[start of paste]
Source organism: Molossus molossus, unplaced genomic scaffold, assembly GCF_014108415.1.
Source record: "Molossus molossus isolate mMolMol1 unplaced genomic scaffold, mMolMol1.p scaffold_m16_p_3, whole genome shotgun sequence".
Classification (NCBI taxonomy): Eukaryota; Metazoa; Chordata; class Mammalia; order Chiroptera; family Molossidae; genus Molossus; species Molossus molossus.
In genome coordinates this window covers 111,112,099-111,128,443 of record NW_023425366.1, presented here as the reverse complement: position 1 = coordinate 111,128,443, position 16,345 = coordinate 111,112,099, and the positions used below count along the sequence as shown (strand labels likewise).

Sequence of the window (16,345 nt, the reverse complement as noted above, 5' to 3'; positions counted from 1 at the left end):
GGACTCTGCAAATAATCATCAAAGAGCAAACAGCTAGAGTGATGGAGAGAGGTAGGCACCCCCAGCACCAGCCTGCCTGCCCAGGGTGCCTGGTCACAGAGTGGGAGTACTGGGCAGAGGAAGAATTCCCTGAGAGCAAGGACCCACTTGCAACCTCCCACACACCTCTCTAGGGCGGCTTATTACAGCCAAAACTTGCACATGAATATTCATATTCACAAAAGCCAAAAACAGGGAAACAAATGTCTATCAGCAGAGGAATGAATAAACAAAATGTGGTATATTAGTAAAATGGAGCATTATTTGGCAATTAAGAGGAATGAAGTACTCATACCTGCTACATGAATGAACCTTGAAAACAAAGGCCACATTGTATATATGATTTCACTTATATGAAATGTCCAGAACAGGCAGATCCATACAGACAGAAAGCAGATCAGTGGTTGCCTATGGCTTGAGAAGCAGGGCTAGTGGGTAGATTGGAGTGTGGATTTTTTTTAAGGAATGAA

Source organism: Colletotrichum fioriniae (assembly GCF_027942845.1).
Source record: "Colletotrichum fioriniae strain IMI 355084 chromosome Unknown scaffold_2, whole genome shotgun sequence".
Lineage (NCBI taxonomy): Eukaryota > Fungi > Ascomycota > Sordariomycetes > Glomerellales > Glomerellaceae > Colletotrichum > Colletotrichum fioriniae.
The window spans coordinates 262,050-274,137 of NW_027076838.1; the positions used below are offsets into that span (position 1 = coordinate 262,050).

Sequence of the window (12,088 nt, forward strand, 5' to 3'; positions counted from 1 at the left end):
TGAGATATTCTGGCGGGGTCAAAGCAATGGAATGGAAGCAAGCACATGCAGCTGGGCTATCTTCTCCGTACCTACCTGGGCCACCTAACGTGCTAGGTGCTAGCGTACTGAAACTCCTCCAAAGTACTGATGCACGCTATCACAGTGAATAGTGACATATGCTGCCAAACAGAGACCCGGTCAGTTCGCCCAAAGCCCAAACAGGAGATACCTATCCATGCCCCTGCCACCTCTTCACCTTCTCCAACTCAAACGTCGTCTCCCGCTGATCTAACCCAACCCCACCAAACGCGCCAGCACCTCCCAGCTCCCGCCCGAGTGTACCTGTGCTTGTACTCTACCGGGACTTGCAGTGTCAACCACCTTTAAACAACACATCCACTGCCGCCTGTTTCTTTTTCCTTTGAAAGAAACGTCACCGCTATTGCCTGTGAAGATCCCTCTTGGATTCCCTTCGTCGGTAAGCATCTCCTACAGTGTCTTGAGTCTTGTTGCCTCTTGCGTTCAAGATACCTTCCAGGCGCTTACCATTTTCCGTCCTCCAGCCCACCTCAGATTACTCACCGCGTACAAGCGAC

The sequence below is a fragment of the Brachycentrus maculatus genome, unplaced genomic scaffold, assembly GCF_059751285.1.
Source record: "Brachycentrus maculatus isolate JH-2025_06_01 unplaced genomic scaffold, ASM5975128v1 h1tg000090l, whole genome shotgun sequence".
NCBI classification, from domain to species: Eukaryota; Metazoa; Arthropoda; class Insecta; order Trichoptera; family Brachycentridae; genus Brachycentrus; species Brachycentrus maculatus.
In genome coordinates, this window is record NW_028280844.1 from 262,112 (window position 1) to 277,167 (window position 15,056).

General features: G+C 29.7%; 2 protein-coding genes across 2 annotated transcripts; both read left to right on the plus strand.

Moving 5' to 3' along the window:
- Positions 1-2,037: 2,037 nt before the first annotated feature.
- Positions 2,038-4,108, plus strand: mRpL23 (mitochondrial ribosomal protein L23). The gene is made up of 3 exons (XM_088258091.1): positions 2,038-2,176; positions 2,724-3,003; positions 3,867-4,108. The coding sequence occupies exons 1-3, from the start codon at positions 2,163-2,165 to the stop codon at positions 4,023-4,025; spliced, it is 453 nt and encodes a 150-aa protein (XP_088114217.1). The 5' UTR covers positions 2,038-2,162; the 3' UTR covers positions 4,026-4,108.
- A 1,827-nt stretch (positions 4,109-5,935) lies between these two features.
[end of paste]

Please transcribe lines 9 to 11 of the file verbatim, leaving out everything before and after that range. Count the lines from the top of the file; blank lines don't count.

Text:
Lineage (NCBI taxonomy): Eukaryota > Fungi > Ascomycota > Sordariomycetes > Glomerellales > Glomerellaceae > Colletotrichum > Colletotrichum fioriniae.
The window spans coordinates 262,050-274,137 of NW_027076838.1; the positions used below are offsets into that span (position 1 = coordinate 262,050).

Sequence of the window (12,088 nt, forward strand, 5' to 3'; positions counted from 1 at the left end):